called, and you're flushing your data to the back end every 60 seconds.
If you don't specify a value, then the 'myfunct_counter' will be
incremented by one each time the counter is encountered, sent to Librato
and reset to zero every 60 seconds. If source is specified, the counter
uniquely tracked by source and name, rather than just name. The
timestamp for a counter is given as the time the counter is flushed.
* Gauges. Gauges hold a value at a given time. Each gauge measurement
is recorded to the backend with a timestamp for the time Zibrato
received the measurement.
* Timers. Zibrato provides a special gauge that it fills in automatically
with the amount of time something took. Time is measured in seconds to
microsecond resolution using Python's method.

Please note that the Zibrato backend is ultimately responsible for
implementing how each metric type is recorded. In this release only one
backend is provided, but in future releases check with the backend
documentation to determing exactly how a metric behaves.

Please also note that Zibrato was originally written to provide code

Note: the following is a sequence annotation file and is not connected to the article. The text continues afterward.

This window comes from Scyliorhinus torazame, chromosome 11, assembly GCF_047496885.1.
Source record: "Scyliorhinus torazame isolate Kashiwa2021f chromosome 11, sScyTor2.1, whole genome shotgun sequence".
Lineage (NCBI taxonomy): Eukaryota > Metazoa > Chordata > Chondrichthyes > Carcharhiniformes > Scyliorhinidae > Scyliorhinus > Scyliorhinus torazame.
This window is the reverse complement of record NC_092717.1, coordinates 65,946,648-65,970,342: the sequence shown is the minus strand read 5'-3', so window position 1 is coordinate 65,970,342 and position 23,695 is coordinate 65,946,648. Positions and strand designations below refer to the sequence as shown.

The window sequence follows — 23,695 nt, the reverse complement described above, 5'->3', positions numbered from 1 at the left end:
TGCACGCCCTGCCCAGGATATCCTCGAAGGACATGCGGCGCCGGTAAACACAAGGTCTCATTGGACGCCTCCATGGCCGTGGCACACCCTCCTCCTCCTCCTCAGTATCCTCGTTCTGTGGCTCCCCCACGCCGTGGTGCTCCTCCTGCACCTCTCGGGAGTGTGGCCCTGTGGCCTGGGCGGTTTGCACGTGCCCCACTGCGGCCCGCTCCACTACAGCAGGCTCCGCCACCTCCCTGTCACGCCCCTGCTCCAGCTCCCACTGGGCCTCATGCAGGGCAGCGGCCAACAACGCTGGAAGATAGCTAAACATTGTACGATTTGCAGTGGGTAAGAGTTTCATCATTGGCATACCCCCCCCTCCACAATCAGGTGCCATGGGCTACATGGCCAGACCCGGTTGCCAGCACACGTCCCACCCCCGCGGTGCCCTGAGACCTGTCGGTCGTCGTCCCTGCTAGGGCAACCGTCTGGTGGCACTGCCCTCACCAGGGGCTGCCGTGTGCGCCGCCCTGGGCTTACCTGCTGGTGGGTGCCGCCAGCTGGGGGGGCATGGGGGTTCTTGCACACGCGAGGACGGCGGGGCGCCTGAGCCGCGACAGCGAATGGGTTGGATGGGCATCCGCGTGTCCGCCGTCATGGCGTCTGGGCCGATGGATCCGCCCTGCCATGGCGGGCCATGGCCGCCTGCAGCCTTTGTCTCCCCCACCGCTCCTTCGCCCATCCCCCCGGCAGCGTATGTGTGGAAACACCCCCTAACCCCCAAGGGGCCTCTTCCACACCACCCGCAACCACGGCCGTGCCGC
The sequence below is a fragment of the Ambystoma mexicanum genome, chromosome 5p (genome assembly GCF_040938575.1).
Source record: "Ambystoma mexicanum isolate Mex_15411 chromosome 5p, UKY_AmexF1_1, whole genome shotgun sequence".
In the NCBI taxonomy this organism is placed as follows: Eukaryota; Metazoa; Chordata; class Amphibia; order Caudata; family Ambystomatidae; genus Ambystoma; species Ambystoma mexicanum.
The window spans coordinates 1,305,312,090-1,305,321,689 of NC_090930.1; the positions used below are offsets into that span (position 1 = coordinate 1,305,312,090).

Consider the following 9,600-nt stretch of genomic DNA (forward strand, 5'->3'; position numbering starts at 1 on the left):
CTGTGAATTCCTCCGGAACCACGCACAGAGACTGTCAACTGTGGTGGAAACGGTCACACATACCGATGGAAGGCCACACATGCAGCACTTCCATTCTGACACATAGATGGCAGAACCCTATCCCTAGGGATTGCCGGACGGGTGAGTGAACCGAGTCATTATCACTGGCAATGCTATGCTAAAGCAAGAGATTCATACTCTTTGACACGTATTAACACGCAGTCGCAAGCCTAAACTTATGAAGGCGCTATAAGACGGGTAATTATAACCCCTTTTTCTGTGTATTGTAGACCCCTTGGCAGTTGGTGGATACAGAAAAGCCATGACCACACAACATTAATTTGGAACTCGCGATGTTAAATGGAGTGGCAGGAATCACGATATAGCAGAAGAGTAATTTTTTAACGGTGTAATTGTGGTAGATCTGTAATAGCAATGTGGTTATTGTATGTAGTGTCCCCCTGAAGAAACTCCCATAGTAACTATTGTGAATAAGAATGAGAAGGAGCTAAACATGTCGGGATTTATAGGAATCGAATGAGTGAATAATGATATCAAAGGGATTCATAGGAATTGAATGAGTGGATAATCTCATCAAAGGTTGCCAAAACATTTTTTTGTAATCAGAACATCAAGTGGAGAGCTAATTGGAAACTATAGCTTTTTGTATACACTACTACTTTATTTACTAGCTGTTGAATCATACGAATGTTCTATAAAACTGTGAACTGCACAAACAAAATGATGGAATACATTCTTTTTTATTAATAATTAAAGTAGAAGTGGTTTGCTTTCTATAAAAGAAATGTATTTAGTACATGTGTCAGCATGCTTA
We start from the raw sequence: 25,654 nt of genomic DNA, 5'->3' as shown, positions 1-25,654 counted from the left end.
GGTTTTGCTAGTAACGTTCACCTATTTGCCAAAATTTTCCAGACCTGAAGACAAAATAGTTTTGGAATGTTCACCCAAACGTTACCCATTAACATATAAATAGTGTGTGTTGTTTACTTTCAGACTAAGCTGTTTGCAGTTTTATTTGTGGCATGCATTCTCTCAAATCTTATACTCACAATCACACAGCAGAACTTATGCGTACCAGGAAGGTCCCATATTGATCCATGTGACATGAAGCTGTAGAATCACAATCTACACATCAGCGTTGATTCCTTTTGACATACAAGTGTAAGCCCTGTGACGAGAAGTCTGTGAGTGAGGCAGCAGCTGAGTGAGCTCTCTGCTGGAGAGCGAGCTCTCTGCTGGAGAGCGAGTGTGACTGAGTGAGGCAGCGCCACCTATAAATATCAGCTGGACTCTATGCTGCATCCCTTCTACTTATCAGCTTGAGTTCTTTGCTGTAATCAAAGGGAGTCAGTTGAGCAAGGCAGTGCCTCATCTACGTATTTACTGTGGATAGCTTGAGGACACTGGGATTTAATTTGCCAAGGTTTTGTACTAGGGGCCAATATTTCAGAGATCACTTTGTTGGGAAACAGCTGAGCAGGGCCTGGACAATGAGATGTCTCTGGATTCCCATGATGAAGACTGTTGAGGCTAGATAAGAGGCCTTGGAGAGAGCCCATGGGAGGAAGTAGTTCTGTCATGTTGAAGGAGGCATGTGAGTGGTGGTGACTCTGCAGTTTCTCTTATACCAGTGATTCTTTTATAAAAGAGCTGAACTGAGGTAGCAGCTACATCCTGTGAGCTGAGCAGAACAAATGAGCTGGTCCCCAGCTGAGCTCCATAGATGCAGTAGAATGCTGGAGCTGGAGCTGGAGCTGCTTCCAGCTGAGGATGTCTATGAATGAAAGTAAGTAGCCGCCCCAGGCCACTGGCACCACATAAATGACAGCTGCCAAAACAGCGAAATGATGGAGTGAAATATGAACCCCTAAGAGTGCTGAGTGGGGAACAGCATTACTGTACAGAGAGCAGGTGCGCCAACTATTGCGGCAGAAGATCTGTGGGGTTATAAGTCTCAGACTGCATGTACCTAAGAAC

instrumentation specifically and to connect to Librato specifically. This
introduces an impedence mismatch, as Librato's availble metric types as of
this writing are limited to gauges and counters, and Librato's counters
don't work the way we need our counters to work. So the metrics implemented
in this code translate into only gauges at Librato.

Other business


Zibrato includes nose tests in the tests/ directory.

Pull requests

Pull requests are welcome!

Thank you

Special thanks to Tracy Harms @kaleidic who coached me on Agile methodologies
and test driven development, plus helped tease out the intricasies of ZeroMQ
and the architecture of this program.

Thanks too to Gary Bernhardt @garybernhardt for the expecter library, and for
helping Tracy and I figure out how to translate Ruby TDD experience into

Also, thank you to regulars on #zeromq who answered beginner questions


Zibrato is released under a 3-clause BSD license, which can be read in the
LICENSE.txt file.